Austria Ramps Up Border Controls Around Brenner Pass

Austrian authorities have more than doubled the number of police officers monitoring traffic in the immediate vicinity of the Brenner border, to prevent unauthorized migrant entries into Austria.

Fifty new police have been added to patrols, bringing the total number to 80. The officers have begun carrying out systematic stops of vehicles along the highway, major arteries and on trains for the purpose of document checks, according to the Police Directorate of the Tyrol region in southern Austria.

The authorities have also deployed policemen near the Schönberg toll station, where motorists traveling on the highway must stop to pay a toll some 20 miles from the border before crossing the Europa bridge. Others are stationed on the main road running from Gries am Brenner, the first stop after the Italian-Austrian border, to Innsbruck to monitor passing vehicles.

Police authorities have insisted that strictly speaking the new measures are not checkpoints or border controls, but systematic surveillance in accord within the Schengen agreements. The additional controls carried out on international and regional trains are meant “to curtail the number of people who enter Austria irregularly, according to statements from the Tyrolean police.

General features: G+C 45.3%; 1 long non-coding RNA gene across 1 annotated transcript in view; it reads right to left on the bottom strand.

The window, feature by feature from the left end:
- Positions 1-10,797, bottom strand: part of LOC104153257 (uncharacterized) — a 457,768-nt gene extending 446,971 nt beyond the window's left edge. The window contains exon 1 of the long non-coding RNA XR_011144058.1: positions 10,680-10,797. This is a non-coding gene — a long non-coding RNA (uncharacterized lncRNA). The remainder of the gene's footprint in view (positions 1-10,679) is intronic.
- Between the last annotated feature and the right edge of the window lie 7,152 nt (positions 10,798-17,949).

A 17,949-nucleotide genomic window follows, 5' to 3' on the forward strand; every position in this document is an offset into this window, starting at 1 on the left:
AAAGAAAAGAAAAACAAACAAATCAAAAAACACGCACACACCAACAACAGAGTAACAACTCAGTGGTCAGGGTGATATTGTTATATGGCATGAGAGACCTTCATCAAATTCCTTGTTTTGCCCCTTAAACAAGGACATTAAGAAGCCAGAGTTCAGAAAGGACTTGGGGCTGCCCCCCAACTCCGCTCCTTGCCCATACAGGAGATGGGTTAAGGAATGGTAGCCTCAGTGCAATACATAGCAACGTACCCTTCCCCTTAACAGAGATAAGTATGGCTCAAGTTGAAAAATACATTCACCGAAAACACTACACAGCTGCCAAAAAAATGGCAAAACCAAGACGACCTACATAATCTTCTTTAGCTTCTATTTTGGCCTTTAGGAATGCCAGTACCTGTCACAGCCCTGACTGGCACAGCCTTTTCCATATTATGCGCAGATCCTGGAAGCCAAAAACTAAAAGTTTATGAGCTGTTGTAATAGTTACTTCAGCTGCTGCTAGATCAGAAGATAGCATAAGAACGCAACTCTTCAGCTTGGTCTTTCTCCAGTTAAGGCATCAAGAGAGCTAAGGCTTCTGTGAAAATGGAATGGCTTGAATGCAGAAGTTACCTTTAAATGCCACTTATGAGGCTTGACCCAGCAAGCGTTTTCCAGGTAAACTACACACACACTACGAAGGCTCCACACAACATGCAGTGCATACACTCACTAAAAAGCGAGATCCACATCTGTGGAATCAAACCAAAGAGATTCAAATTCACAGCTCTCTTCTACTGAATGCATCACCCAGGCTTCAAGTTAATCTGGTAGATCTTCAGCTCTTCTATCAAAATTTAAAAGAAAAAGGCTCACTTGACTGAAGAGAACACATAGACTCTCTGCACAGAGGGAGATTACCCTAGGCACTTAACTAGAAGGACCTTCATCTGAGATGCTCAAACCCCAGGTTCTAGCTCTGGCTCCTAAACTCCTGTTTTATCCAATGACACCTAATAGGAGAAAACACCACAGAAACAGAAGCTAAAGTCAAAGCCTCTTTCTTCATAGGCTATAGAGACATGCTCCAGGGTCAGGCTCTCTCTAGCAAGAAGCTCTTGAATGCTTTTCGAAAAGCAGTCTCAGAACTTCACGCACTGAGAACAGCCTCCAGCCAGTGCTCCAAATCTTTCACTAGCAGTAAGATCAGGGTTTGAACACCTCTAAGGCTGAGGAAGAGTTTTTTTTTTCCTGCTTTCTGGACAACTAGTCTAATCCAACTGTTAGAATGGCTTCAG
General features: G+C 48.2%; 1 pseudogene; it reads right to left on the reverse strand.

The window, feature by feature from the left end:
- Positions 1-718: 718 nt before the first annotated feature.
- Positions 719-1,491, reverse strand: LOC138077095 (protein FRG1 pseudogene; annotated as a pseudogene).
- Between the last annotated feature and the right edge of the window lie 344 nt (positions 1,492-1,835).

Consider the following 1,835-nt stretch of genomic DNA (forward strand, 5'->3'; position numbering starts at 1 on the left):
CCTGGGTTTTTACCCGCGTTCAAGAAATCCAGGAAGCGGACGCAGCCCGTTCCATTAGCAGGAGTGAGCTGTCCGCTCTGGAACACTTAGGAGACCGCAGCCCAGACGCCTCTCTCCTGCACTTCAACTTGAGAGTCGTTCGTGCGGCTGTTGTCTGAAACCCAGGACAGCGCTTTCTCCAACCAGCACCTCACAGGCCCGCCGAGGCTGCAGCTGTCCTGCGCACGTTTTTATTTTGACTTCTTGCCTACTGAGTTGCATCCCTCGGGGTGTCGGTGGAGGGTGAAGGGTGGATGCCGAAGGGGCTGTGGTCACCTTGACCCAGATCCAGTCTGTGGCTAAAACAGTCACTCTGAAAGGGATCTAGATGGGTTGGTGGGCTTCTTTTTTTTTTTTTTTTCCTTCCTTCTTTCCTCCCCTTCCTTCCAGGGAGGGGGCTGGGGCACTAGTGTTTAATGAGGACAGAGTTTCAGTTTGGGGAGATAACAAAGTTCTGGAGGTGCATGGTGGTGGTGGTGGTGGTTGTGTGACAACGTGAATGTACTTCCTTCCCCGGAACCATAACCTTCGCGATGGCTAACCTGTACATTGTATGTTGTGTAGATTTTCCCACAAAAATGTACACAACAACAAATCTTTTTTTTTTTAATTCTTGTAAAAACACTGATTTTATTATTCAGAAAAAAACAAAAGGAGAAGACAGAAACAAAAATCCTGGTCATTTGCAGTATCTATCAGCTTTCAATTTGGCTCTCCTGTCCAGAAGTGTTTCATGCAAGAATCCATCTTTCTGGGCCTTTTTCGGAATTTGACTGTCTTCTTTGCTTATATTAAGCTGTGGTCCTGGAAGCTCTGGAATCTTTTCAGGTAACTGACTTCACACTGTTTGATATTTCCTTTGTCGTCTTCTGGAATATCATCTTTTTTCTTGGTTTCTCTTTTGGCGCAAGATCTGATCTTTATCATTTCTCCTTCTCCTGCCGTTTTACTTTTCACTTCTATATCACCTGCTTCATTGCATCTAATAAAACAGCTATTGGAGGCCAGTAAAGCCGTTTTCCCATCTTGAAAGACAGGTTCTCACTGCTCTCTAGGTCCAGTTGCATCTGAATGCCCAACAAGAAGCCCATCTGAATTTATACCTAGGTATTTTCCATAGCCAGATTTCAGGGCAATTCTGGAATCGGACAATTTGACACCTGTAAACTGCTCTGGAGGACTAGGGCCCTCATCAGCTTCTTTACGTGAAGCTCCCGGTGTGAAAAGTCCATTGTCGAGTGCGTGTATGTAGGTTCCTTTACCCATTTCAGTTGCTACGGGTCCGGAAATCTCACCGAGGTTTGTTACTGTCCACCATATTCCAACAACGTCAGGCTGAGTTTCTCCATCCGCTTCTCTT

In presidential elections this week, Green Party candidate Alexander “Sasha” Van der Bellen narrowly defeated the Freedom Party candidate Norbert Hofer, in a deeply divided country. The final runoff was held after Austria’s two mainstream parties—the center-left Social Democrats and center-right People’s party—were voted out of the elections for the first time since the Second World War.

Van der Bellen trumpets his status as a child of immigrants, and announced that as president he will champion the idea of a fence-free “United States of Europe.”

Austrian Chancellor Christian Kern has said that he understands the message of the polls and the growing hostility toward Europe’s immigration policy, but he is still pushing forward a plan to grant work permits to immigrants after only three months, as is currently done in Germany. The Chancellor has, however, reiterated Austria’s declared annual asylum quota of 37,500 new entries into the country.

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